Swift Current to host 2016 Ford World Women’s Curling Championship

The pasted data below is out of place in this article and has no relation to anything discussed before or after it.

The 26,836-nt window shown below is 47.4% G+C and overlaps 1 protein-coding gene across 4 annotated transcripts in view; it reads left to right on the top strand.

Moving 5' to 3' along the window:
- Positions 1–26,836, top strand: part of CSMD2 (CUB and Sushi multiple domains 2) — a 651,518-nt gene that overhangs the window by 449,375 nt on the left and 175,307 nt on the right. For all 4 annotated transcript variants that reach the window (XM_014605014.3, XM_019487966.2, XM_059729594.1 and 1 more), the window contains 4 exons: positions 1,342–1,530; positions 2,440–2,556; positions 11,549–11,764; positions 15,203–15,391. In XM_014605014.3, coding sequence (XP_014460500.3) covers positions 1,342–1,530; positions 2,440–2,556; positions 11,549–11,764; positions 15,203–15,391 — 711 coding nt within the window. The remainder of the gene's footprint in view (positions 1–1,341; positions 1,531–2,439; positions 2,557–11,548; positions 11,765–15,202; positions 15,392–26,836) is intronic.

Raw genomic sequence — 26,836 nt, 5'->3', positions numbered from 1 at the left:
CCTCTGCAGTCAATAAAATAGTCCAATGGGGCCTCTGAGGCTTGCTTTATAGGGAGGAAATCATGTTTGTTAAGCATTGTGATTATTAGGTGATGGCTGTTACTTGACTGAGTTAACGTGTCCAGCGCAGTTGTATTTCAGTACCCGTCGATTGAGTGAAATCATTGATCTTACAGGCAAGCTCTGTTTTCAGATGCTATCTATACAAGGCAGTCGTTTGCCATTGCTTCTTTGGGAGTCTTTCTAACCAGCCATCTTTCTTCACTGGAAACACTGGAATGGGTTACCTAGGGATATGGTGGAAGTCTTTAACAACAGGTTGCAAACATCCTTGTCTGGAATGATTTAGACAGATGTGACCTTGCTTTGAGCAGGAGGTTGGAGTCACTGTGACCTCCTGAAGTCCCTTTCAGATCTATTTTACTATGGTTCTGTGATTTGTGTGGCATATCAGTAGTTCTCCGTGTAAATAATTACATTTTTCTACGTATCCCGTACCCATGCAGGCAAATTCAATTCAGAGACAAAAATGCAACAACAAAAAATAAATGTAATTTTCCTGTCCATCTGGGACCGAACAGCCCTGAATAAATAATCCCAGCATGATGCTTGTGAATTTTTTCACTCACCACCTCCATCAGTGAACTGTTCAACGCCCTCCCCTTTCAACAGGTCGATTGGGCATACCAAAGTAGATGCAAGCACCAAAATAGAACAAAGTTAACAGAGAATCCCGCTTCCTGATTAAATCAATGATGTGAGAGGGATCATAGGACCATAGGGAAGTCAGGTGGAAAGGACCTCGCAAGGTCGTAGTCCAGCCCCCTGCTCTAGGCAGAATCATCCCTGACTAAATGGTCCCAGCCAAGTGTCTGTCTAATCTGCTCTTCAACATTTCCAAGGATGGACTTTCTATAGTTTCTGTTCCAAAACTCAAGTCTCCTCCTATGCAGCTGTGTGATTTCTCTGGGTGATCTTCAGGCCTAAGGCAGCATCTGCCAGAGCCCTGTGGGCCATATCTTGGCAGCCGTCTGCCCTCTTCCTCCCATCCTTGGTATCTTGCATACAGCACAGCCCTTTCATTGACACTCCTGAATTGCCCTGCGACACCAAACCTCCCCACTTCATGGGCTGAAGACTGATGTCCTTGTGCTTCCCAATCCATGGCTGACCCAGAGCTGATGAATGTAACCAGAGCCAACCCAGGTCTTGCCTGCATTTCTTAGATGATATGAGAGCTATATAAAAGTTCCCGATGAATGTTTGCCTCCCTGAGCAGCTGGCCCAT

The Ford World Women’s Curling Championship is returning to Swift Current, Sask., it was announced jointly today by the Canadian Curling Association and World Curling Federation. The 12-team competition, which is scheduled for March 19-27, 2016, was successfully staged at the Credit Union i-plex in 2010, and efforts to bring the championship back to southwestern Saskatchewan began soon after, leading to today’s announcement. “We are delighted to be returning to Swift Current for the 2016 Ford World Women’s Curling Championship after the city put on such a fantastic show back in 2010,” said World Curling Federation president Kate Caithness. “We are pleased to see the legacy of that event continue as Swift Current looks forward to welcoming the world’s best women’s curling teams back to Saskatchewan. The competition is set to be extremely exciting, with not only the Women’s World Championship title on offer but it is also the first of two World Championships, 2016 and 2017, where teams will be able to earn qualification points towards direct entry into the 2018 Pyeongchang Olympic Winter Games curling competition.” It will be the third time the World Women’s Championship has been played in Saskatchewan; in 1983 at Moose Jaw, Switzerland’s Erika Müller prevailed, while in the 2010 renewal at Swift Current, it was Germany’s Andrea Schöpp going home with gold from the i-plex, which will seat approximately 2,400 for the 2016 Ford Worlds. “This is an exciting day for us, because we know how great a job Swift Current did in hosting the Ford Worlds in 2010, and we expect the same thing in 2016,” said Canadian Curling Association Chief Executive Officer Greg Stremlaw. “The Ford Worlds are one of the biggest events on the curling schedule, and we have a great deal of confidence that the championship will be in good hands in Swift Current.” “I am very pleased that my hometown has been selected to host the 2016 Ford World Women’s Curling Championship for a second time,” said Saskatchewan Premier Brad Wall. “Volunteers and curling fans from Swift Current and area put in many long hours to make the 2010 championship a resounding success. We are excited about the opportunity to once again showcase Saskatchewan on the international stage.” Swift Current has a population of approximately 17,700 and is home to the Western Hockey League’s Swift Current Broncos and Saskatchewan Major Baseball League’s Swift Current Indians. In addition to the 2010 Ford Worlds, it has also hosted several Canadian curling championships in the past, including the 1975 Canadian Senior Women’s, the 1982 Canadian Junior Men’s and the 1993 Canadian Mixed. “On behalf of City Council and our entire community, we are extremely honoured to be chosen to host the 2016 Ford World Women’s Curling Championship,” said Swift Current Mayor Jerrod Schafer. “I was so proud of our communities’ efforts hosting in 2010, and once again those in our region and visitors from around the world will have the opportunity to enjoy the best women’s curling in the world right here in Southwest Saskatchewan. We look forward to a memorable week of world-class entertainment.” “Ever since the 2010 Ford Worlds, we’ve been eager to bring a major curling event back to Swift Current, and we’re thrilled that the WCF and CCA had confidence in us,” added Karen Biese, president of the Swift Current Curling Club. “We have a dedicated core of volunteers who are going to make this event memorable for spectators, officials and players.” The Ford Motor Company of Canada began its involvement as title sponsor of the world curling championships in 1995 in Brandon, Man. “The 2016 Ford World Women’s Curling Championship will be a part of our 22nd year as a proud partner of the Canadian Curling Association,” said Sarah Rae, Partnerships and Events Manager for Ford Motor Co. of Canada. “We are honoured to be title sponsor of this truly world-class event. On behalf of Ford, I want to thank the City of Swift Current, Saskatchewan, the host committee and all the volunteers who we know will make this event a great success.” The format for the Ford World Women’s is a 12-team round robin, with the top four teams qualifying for the Page Playoff system, whereby the first- and second-place teams meet in the 1-2 game, with the winner advancing to the final. The loser goes to the semifinal to meet the winner of the 3-4 game in order to determine the other finalist. The bronze-medal game pairs the semifinal loser against the loser of the 3-4 game. The world women’s championship began in 1979 in Perth, Scotland, and was contested separately from the men’s championship through 1988. During that time, the women’s event was held twice in Canada, in 1983 in Moose Jaw and 1986 in Kelowna, B.C. In 1989, the championships were combined for the first time in Milwaukee, Wisc., and remained so through 2004. During that time, Canada first hosted the joint championships in 1991 in Winnipeg, followed by five Ford World Men’s and Women’s Curling Championships (Brandon, Man., 1995; Hamilton, 1996; Kamloops, B.C., 1998; Saint John, N.B., 1999 and Winnipeg, 2003). Beginning in 2005, when the men’s and women’s world championships were separated once again, the Canadian Curling Association agreed to alternately stage a men’s and women’s event in Canada each year. Since then, the Ford World Men’s has been held in Canada in Victoria (2005), Edmonton (2007), Moncton (2009), Regina (2011) and Victoria (2013), with the 2015 event set for March 28-April 5 in Halifax. The Ford World Women’s enjoyed tremendous success in 2006 in Grande Prairie, Alta., 2008 in Vernon, B.C., 2010 in Swift Current, 2012 in Lethbridge, Alta., and 2014 in Saint John, N.B. Canada has won a leading 15 women’s world titles since 1979, the most recent by Manitoba’s Jennifer Jones in 2008. “The World Curling Federation, Canadian Curling Association and our partner Ford of Canada would like to encourage curling fans from across the world to join us and witness some first-class curling in what will be one of the highlights of the 2016 curling season,” said Caithness.